Charlie the therapy pug meets patients face to face, wheelchair to wheelchair

Judy Friedman, a patient at Hebrew SeniorLife, petted a 33-pound pet therapy pug, Charlie in a wheelchair.
John Tlumacki/Globe Staff
Judy Friedman, a patient at Hebrew SeniorLife, petted a 33-pound pet therapy pug, Charlie in a wheelchair.

Charlie the pug has grown accustomed to being addressed in different languages. Russian. Chinese. English. German. Once the therapy dog enters a room, faces brighten and people speak directly to him. As if he understands what they’re saying.

In the hallways of the Hebrew Rehabilitation Center in Roslindale, the portly pug greets many people face-to-face. Wheelchair to wheelchair. The patients have their wheelchairs, and the therapy dog has his, pushed along by his owner, Catherine Mah of Canton.

Charlie can walk, just a little slower than most. He’s 10. At 33 pounds, he’s also twice the size of an average pug, so wheeled transport allows him to visit more people.


“You have a wonderful dog,” Ayzik Ryaboy, 93, says in Russian to Mah. He removes his headphones and looks at Charlie. Then at Mah.

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Charlie and Mah have volunteered at the Hebrew Rehabilitation Center for the past eight years. The center has a collaboration with DOG B.O.N.E.S. Therapy Dogs of Massachusetts, an nonprofit that trains the canines.

“We’re sort of unique in the sense that we have seniors that reside here,” said Gail Bork, director of volunteer services at Hebrew Rehabilitation Center in Boston and Dedham.

“Dementia and Alzheimer’s are prevalent [in the chronic-care population] ... so we find that when the dogs come and visit it provides emotional support, relaxation, it de-stresses the patients, and it’s just a feel-good feeling — you know, petting the animals.”

When her kids got older, Mah and Charlie went through training to serve as a handler and therapy dog. In those days, the dog wasn’t nearly as plump, his face not nearly as gray.


At home, Mah carries Charlie up stairs because his legs aren’t as strong as they used to be. While she works out on her exercise bicycle, she puts him on the treadmill to keep him active. He has allergies, eats prescription dog food. He doesn’t give kisses, but does enjoy the occasional cuddle.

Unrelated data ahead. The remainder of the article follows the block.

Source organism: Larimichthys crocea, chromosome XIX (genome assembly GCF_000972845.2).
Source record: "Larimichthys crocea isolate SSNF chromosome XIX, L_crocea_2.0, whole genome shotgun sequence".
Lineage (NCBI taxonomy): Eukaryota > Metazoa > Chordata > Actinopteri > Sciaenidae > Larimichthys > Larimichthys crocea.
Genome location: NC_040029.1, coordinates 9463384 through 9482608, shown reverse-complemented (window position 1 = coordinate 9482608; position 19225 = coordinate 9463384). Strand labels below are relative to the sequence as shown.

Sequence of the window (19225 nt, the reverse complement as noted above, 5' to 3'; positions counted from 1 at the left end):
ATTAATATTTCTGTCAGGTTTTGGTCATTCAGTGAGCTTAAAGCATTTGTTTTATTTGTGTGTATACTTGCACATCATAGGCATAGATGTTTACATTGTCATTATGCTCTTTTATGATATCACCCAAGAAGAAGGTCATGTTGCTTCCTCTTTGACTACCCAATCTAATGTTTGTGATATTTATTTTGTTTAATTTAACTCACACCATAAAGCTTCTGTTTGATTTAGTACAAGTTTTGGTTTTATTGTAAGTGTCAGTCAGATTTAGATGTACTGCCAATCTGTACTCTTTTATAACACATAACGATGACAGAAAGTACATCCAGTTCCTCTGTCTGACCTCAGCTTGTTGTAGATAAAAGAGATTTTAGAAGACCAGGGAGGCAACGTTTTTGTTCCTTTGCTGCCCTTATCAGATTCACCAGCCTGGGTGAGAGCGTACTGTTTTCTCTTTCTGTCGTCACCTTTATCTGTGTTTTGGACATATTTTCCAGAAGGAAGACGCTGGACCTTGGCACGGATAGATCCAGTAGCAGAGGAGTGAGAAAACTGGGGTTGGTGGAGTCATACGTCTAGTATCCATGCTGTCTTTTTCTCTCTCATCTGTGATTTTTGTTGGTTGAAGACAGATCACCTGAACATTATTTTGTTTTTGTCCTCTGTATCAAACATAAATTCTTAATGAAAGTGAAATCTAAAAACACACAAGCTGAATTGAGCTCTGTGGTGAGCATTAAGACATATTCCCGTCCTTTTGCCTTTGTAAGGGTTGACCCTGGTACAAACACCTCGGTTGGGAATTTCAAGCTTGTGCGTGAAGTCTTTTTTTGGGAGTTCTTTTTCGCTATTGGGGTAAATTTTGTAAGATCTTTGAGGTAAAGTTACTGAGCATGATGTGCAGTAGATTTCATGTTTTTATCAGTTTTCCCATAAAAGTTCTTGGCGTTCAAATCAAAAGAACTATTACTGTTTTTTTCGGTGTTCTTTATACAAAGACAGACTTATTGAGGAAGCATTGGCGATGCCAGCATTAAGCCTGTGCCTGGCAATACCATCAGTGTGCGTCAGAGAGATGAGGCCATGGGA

And there’s no getting around how soothing a dog can be.

“When my mother was in her 90s, she’d be sitting in her recliner in my house and she only weighed 89 pounds. My last pug laid next to her. She was happy just petting her,” Mah said.

As hands reach out tentatively to pet him, the old dog sits perfectly still. He brings comfort to short-term patients in beds to patients with walkers. On one floor of the long-term chronic care hospital, an elderly woman begins crying when she sees Charlie. She looks so thankful to stroke his fur, wiping the tears from her eyes and speaking in Russian. After a while Mah rolled Charlie out of the room and the woman continued listening to music, pretending to play the piano in the air.

“When we went in you could tell she wasn’t happy,” Mah said. “But when she sees Charlie, she just lights up.”


Charlie makes the rounds. They all know him.

‘When the dogs come and visit . . . it’s just a feel-good feeling — you know, petting the animals.’

“How appropriate that Charlie the dog is coming in and we have all these paintings of animals?” said the art teacher. Lola Green, 67, a Hyde Park resident, gives the dog a once-over.

“He’s fatter than me,” said Hyde Park resident Lola Green, eye-to-eye with Charlie from her wheelchair. “He’s a nice dog and he comes in and visits people. Some people don’t like dogs, but I have a little puppy.”

Her dog’s name is Lola, too, Green said.

Dorothy Selby, 92, also of Hyde Park, wasn’t expecting visitors.

Then the pug in a wheelchair rolled in.

“Oh my God, I love that dog,” Selby said.

Cristela Guerra can be reached at Follow her on Twitter @CristelaGuerra.